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After Oppression

Transitional Justice in Latin America and Eastern Europe

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The decline of authoritarianism in Latin America and Eastern Europe marked the end of a dark chapter in the history of these societies. In both regions, transition to democracy was accompanied by distinct efforts to come to terms with the traumatic experiences of the past and to demand accountability from the oppressors. The impact of these efforts rippled far beyond national boundaries, expanding the frontiers of international justice, and yielding indelible lessons and inspiration.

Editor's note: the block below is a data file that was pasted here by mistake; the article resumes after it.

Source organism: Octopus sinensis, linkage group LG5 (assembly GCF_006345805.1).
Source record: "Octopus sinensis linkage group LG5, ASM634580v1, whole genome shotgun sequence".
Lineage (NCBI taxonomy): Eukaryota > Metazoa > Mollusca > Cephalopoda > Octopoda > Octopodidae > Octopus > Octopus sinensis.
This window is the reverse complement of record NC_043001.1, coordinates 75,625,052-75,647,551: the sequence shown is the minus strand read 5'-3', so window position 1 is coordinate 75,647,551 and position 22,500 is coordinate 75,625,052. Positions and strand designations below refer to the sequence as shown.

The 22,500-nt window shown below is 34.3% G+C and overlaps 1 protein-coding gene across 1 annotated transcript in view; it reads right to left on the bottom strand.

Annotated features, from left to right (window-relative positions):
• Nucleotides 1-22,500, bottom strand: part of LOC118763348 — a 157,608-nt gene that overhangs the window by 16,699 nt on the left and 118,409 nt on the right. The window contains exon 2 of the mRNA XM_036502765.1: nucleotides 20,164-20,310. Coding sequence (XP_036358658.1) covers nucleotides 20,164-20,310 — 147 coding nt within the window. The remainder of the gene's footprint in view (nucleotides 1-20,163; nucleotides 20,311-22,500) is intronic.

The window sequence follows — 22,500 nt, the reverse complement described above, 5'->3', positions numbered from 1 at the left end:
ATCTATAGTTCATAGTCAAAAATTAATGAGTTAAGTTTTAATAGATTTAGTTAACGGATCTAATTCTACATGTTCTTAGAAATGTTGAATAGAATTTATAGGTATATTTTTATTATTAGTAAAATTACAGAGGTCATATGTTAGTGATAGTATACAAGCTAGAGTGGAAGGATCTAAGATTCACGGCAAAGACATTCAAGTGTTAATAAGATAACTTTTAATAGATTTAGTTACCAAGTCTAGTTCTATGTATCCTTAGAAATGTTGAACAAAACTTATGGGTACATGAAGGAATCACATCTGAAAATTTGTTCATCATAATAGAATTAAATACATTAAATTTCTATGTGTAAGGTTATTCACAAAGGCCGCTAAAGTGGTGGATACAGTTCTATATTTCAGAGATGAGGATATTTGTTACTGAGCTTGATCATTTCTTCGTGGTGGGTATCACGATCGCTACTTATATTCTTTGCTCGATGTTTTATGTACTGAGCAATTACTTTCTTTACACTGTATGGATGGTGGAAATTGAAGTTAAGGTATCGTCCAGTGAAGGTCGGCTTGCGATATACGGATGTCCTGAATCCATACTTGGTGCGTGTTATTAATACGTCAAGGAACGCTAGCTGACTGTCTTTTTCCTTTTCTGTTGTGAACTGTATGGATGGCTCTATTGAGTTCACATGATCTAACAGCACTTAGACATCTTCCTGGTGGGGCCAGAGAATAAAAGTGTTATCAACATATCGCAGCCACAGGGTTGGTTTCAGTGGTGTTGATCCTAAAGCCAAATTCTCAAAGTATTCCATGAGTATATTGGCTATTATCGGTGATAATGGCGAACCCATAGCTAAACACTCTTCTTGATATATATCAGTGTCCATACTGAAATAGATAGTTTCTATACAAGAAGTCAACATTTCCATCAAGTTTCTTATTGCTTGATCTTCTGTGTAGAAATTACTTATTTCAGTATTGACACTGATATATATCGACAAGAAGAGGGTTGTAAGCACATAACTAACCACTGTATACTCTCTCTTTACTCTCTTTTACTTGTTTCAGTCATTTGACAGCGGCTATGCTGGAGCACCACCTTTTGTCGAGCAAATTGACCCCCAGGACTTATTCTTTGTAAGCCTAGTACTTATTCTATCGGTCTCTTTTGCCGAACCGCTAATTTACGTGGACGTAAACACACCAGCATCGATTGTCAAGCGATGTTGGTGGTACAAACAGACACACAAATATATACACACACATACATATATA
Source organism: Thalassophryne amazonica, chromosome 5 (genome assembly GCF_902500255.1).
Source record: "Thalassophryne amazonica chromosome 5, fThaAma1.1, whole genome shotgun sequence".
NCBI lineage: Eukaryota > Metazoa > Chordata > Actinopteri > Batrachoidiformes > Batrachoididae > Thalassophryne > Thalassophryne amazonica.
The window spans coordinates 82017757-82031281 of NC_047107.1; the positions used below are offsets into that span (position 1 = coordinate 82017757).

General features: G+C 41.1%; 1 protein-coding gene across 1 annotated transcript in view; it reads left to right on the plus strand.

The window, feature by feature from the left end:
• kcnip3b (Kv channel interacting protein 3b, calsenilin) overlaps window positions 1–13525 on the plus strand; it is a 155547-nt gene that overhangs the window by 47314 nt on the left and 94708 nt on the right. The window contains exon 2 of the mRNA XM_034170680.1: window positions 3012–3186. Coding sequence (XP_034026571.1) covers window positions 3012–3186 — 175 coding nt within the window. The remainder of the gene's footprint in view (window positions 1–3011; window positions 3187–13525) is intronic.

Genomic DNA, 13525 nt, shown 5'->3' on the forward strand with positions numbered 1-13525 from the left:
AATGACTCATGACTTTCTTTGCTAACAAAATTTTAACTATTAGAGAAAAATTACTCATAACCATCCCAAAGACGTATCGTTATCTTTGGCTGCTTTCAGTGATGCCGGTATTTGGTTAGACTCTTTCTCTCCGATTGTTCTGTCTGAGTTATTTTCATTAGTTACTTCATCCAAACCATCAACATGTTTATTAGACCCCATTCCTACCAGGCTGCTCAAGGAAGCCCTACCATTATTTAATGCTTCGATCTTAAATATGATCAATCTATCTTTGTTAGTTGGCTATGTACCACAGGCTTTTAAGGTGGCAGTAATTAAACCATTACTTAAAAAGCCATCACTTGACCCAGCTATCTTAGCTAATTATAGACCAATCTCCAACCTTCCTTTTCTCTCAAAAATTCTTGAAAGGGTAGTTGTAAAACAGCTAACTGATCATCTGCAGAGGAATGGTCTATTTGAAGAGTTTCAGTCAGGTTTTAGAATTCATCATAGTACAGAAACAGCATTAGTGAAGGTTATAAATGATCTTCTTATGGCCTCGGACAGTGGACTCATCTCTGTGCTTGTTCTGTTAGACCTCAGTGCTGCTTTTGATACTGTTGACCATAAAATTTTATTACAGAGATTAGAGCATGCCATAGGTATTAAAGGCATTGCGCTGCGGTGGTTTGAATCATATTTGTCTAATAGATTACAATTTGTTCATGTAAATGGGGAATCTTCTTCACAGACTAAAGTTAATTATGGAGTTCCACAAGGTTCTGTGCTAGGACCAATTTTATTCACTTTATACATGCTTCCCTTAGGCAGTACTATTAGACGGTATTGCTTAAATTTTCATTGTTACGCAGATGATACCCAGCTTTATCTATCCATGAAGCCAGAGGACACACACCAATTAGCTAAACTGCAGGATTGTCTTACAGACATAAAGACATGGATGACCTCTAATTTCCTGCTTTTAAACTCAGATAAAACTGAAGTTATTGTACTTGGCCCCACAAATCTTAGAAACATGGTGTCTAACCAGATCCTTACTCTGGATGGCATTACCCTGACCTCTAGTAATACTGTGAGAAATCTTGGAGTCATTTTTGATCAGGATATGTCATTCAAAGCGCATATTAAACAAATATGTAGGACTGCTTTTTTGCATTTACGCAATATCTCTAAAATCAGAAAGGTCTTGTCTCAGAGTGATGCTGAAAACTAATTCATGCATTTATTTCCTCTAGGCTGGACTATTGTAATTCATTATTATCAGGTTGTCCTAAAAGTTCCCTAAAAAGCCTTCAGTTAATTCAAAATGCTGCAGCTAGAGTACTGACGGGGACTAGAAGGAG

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Transitional justice: Reframing the debate

Any democratic transition raises public debate about the nature and defects of the preceding regime. This is especially inevitable when there is a legacy of widespread human rights abuse and the legitimate voices of the victims have been suppressed. In such instances, a democratic transition will require some strategy for addressing these legacies. If a sector of the population is not “reintegrated” into a new democratic dispensation through the recognition of their prior violent exclusion and suffering, the new democratic polity will be fragmented and incomplete. As Alexander Wilde (1999) and others have noted, if such needs are suppressed or forcefully postponed, later on they may lead to “irruptions of memory” with destabilizing consequences. So, however problematic and contested such practices may be, they are also inescapable in real transitions.

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